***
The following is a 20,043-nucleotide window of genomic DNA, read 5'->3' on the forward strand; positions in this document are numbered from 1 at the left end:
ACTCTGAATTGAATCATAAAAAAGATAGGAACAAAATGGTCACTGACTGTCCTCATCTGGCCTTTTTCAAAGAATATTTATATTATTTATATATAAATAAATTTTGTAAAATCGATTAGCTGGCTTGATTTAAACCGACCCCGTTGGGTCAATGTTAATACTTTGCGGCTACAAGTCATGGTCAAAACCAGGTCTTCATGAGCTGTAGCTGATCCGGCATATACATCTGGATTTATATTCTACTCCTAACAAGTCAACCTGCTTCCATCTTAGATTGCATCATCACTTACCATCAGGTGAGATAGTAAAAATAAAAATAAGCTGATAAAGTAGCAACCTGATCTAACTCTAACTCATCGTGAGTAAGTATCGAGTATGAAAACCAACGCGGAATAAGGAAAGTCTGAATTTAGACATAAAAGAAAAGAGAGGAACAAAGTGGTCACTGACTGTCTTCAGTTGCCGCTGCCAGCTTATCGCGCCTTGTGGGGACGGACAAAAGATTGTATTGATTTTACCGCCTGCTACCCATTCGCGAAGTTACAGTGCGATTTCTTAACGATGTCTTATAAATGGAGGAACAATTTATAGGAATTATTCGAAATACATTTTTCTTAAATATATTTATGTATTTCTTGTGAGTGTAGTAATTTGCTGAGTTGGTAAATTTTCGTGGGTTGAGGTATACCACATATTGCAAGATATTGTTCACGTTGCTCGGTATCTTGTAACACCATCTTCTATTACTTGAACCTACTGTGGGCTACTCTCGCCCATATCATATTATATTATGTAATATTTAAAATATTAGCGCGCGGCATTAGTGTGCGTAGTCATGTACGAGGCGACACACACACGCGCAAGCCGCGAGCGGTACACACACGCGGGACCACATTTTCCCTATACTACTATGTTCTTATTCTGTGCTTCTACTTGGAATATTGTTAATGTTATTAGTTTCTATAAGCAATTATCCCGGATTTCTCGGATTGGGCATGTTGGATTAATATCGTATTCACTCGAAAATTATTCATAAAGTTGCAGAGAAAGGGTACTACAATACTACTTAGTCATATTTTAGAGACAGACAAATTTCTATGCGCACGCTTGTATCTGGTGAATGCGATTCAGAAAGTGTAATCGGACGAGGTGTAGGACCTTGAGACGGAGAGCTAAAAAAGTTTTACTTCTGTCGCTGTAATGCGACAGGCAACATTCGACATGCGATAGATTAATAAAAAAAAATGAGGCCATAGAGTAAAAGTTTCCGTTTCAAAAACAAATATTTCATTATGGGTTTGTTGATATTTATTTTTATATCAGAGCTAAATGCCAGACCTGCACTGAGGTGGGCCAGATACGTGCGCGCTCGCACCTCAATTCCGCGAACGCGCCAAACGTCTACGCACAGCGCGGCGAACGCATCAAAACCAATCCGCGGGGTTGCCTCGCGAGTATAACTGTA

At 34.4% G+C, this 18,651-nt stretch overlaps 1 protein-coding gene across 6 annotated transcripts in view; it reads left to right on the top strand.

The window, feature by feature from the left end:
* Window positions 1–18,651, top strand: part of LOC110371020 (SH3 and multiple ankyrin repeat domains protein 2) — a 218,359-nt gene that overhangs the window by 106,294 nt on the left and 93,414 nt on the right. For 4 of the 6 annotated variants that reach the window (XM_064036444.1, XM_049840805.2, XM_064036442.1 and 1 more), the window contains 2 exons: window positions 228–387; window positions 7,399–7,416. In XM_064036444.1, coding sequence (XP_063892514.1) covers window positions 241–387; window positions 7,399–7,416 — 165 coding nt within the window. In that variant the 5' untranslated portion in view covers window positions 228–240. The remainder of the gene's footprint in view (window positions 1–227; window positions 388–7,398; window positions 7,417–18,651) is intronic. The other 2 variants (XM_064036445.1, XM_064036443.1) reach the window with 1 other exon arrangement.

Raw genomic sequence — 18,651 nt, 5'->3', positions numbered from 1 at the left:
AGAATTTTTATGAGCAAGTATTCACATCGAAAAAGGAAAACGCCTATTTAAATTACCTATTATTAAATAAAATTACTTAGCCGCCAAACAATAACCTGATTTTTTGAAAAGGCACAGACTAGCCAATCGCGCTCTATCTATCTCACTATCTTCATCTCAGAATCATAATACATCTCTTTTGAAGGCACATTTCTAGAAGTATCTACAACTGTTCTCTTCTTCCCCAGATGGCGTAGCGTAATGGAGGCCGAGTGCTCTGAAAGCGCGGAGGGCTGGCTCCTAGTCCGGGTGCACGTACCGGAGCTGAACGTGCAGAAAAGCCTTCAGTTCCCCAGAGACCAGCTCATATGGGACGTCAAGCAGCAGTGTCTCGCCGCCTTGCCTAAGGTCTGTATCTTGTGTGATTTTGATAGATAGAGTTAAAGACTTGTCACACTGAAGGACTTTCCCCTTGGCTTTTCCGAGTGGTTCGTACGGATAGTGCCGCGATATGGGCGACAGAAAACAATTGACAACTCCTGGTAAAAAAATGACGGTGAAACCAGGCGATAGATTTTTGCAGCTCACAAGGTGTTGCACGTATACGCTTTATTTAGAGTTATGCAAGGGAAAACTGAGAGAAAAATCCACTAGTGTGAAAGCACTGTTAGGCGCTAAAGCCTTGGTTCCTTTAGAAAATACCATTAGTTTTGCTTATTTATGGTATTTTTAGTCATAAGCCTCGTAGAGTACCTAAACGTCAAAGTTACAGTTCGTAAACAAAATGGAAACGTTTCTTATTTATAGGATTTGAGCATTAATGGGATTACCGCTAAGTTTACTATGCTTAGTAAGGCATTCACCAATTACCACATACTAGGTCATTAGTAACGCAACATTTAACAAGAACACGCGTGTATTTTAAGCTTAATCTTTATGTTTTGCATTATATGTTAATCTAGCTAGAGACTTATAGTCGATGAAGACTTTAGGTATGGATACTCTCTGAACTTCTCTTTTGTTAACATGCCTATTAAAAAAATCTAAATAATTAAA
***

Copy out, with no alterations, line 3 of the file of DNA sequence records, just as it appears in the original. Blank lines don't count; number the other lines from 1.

At 34.4% G+C, this 18,651-nt stretch overlaps 1 protein-coding gene across 6 annotated transcripts in view; it reads left to right on the top strand.